Axon's Automotive Anorak: Two doords good, three doors better?
Although it has yet to garner much attention and media coverage in the UK and Europe, Hyundai has recently revealed its ‘all-new for 2019’ second-generation Veloster coupe in the USA.
As with Hyundai’s original Veloster of 2011, the new low-slung second-generation model retains its predecessor’s unique coupe party trick by featuring one door on one side (the drivers’, depending on the Veloster being built for a LHD or RHD market) and two doors on the passenger side; a real boon to practically and occupant ingress/egress without compromising the car’s svelte coupe profile too much.
Hyundai’s crafty ‘three side doors’ idea is a logical one that I thought a number of other car brands would swiftly adopt for their coupes and more sporting models, but as yet, none have followed suit.
Sure, between the wars, a handful of cars (mainly French and American in the 1920s) were offered with the Veloster’s one-door/two-door solution. However, post-war the idea seemed to die a death until a mild revival in the very late 1980s, led by Ford of Europe and Mitsubishi.
In Ford’s case, just ahead of the launch of its ‘true’ second-generation Fiesta, Ford revealed the Fiesta Urba concept in 1989 to help the public get used to the pending new model’s more modern design. The Urba concept introduced the world to the fact that the ‘new’ 1990 Model Year Fiesta would be available in both two-door and four-door hatchback body styles for the very first time. Ford even hinted that it might even offer the three-door Urba body format when the new 1990 Fiesta was launched, but this never came to fruition.
Around the same time, the first post-war production passenger car with a one-door/two-door body shell (excluding people carriers with a third side-sliding door, such as Chrysler’s original Voyager and the Toyota Model-F Space Cruiser) was launched; the oddly-named Mitsubishi Lettuce. Introduced onto Mitsubishi’s domestic Japanese market in late 1989, the RHD-only Lettuce was based around the sixth-generation Minica kei-car model line, with one front door for the driver, and two doors on the opposite side for the front and rear passengers. The Lettuce was an instant hit, prompting other small copy-cat uneven-doored kei cars to be rushed onto the Japanese market by a handful of rivals, including Daihatsu and Suzuki.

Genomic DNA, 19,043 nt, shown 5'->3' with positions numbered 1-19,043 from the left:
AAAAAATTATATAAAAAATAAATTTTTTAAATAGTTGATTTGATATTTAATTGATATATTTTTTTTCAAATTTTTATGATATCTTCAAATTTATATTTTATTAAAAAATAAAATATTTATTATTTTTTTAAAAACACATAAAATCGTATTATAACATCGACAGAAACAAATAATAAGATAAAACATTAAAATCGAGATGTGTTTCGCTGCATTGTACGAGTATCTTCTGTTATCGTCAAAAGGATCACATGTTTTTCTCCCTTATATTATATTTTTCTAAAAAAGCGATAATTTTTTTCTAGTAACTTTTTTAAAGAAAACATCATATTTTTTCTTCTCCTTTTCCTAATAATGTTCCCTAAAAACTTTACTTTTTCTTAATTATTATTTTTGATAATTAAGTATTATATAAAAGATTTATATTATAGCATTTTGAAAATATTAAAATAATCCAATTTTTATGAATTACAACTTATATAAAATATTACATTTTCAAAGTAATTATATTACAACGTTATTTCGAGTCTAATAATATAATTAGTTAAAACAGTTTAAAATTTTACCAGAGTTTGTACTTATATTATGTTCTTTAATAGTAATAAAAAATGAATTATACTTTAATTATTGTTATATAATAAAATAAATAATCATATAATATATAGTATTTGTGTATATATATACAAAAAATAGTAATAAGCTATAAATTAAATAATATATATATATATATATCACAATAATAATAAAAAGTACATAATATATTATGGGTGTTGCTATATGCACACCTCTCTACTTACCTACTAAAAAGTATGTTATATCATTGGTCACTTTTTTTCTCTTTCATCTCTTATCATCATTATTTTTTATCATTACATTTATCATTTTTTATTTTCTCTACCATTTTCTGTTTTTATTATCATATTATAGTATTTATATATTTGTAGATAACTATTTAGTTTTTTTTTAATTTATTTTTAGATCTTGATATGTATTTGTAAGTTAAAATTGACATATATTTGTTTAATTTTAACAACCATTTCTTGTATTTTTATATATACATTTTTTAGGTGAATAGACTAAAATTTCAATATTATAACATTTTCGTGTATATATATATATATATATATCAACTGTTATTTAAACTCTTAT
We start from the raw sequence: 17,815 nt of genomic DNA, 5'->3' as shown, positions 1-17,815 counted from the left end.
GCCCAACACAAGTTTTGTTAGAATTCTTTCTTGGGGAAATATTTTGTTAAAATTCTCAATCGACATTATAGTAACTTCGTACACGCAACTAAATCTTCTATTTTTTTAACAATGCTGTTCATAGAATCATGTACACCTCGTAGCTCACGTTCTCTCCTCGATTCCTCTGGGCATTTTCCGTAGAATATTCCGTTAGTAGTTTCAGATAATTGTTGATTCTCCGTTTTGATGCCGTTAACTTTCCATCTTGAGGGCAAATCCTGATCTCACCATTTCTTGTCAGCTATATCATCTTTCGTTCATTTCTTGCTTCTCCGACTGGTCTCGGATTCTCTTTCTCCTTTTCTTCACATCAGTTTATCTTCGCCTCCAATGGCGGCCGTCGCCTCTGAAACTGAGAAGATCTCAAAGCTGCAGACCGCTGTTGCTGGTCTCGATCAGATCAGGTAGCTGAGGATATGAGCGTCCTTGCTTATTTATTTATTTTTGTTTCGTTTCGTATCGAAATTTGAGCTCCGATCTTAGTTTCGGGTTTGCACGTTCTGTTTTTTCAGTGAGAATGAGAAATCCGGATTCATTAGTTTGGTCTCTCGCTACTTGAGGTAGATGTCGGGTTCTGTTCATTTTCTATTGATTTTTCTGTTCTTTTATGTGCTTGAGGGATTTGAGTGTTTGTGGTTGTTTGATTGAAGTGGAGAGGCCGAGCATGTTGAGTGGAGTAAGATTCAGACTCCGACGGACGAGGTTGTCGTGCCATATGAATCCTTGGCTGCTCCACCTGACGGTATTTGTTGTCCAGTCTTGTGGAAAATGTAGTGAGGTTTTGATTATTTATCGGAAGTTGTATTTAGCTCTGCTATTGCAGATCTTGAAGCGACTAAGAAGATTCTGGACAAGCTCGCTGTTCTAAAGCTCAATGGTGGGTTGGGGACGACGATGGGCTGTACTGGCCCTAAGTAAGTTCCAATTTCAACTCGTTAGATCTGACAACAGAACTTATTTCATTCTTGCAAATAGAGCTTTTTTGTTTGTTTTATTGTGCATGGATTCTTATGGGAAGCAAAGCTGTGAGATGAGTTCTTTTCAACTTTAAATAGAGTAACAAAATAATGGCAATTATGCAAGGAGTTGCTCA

General Motor’s short-lived ‘low cost’ Saturn brand was the next to adopt the odd-side-door body configuration for its SC2 coupe, with a rear suicide door for the back seat passengers being added for the 1999 model year to attempt to improve the SC2 model’s disappointing sales. The Saturn’s extra side door helped lift sales very briefly, before GM finally chose to kill-off the Saturn brand altogether for 2010 as it failed to ever make a significant dent in the USA sales of affordable imports from Toyota, Hyundai, Kia and the like.
A few years ahead of the launch of the Hyundai Veloster, BMW chose to revive of the long-dormant Mini Clubman name tag in 2007 with a new, lengthened estate derivative of the popular Mini hatchback. The new Clubman featured a small, single backwards-opening rear passenger ‘suicide’ door, marketed as the Clubdoor, located on the right hand side of the body, irrespective of market.
For right-hand-drive countries, including the Mini's home UK market, the bi-parting door remained located on the road-side of the car, requiring rear passengers to exit directly into the traffic because the steering wheel precluded the RHD driver's seat from folding as far forward as the passenger seat!
This potentially dangerous layout hadn’t been an issue for other models already mentioned with a three-passenger side door configuration adapted for the appropriate market, such as the Mitsubishi Lettuce, Saturn SC2 Coupe, and Hyundai Veloster, and thankfully the latest second-generation Mini Clubman has now adopted a more logical, safer and conventional five-door body format.
Whether other car makers will follow Hyundai’s lead and offer three side-door models in their future model ranges remains to be seen, but I for one would welcome this clever solution as an aide to both practicality and aesthetics. Here’s hoping…